Continuing from yesterday -
Seeds that help with identification include tulip poplar (the pods stay on the trees releasing the seeds during the winter breezes to clog up any nearby gutters!),
Osage orange (that fall to the ground and are only moved around my people these days…they were planted for fence rows after the dust bowl because they are hardy, and the seed balls are easily broken apart and planted),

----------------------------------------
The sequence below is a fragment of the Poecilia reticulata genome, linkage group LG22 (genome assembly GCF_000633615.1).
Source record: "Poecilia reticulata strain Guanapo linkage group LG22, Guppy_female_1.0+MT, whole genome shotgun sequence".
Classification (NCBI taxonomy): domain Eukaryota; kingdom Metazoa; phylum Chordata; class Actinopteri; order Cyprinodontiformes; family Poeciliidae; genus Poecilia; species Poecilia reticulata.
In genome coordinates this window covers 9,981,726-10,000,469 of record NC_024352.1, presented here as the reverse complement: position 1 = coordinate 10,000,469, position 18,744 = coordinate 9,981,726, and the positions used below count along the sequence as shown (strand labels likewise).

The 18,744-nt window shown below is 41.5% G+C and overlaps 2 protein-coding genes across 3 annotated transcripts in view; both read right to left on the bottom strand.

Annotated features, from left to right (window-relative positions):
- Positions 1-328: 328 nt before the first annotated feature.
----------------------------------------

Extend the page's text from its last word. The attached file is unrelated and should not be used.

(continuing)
Sweet gum (the spikey seeds are a hazard in suburban yards and drive ways), and
Black walnuts (there are always nuts under the tree but the squirrels may carry then a little further away so look at the shape of the tree too).
Of course – there are trees that are not as easy to identify. That’s why I carry a small book – Winter Tree Finder – when I am hiking in the winter and looking at trees. I found mine at a used book sale, but they are available new from Amazon as well.